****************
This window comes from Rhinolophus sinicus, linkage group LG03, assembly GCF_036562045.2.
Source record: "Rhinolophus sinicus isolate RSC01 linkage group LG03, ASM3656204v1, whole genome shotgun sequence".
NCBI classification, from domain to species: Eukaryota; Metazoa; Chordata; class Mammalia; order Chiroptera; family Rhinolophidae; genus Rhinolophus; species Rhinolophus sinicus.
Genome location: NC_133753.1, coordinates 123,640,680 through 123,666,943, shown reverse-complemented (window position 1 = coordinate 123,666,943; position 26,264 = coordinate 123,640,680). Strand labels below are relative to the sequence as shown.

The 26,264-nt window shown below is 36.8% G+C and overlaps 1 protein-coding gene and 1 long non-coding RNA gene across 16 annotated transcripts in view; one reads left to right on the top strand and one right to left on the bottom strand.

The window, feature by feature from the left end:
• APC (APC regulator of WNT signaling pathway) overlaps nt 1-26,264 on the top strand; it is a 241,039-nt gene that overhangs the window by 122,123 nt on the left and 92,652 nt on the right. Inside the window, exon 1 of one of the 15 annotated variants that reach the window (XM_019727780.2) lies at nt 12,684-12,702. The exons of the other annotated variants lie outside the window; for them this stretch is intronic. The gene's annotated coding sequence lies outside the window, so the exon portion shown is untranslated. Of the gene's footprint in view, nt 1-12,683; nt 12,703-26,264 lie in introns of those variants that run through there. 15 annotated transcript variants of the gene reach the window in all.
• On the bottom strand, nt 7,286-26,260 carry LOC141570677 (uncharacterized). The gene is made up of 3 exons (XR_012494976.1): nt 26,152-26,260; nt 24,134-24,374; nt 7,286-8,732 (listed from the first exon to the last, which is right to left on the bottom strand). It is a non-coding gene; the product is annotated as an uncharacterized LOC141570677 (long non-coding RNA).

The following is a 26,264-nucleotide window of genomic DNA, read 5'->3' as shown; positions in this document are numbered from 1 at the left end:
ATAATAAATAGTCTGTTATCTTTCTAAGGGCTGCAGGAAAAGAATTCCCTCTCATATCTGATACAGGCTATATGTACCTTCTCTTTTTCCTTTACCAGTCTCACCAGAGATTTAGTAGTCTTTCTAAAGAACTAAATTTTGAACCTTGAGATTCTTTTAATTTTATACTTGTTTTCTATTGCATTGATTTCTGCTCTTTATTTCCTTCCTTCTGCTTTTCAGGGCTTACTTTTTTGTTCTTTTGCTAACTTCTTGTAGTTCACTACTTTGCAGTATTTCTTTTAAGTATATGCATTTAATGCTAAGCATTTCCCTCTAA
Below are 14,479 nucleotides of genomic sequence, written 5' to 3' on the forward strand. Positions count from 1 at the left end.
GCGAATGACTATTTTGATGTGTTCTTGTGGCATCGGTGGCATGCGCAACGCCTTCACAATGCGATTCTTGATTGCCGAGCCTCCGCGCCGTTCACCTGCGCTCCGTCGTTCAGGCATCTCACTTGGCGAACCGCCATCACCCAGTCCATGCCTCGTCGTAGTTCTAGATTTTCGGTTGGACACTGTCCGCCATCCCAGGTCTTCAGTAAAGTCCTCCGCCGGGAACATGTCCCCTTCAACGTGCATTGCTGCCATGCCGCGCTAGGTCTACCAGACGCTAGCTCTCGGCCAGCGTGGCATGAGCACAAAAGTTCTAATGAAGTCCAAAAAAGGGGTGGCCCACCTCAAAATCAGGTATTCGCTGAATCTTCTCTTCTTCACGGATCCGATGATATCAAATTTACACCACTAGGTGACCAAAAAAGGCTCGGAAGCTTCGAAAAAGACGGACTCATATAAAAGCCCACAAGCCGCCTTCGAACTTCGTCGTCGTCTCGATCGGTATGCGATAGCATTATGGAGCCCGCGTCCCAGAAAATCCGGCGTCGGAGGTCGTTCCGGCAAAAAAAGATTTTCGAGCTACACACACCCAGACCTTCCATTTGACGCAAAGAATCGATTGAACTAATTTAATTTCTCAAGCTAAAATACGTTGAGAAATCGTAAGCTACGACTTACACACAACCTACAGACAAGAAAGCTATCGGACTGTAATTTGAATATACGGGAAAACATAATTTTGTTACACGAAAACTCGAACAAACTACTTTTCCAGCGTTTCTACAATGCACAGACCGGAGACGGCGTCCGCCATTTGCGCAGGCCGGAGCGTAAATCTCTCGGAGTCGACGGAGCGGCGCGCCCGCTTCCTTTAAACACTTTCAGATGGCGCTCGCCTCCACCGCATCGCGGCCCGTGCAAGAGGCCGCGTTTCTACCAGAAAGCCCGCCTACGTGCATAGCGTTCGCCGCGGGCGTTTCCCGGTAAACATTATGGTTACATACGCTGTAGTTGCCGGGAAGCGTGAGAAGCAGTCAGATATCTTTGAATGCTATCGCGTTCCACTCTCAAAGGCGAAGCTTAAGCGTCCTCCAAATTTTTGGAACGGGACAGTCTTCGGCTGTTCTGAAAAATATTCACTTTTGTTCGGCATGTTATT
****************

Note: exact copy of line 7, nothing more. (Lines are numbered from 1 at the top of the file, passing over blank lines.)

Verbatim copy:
• APC (APC regulator of WNT signaling pathway) overlaps nt 1-26,264 on the top strand; it is a 241,039-nt gene that overhangs the window by 122,123 nt on the left and 92,652 nt on the right. Inside the window, exon 1 of one of the 15 annotated variants that reach the window (XM_019727780.2) lies at nt 12,684-12,702. The exons of the other annotated variants lie outside the window; for them this stretch is intronic. The gene's annotated coding sequence lies outside the window, so the exon portion shown is untranslated. Of the gene's footprint in view, nt 1-12,683; nt 12,703-26,264 lie in introns of those variants that run through there. 15 annotated transcript variants of the gene reach the window in all.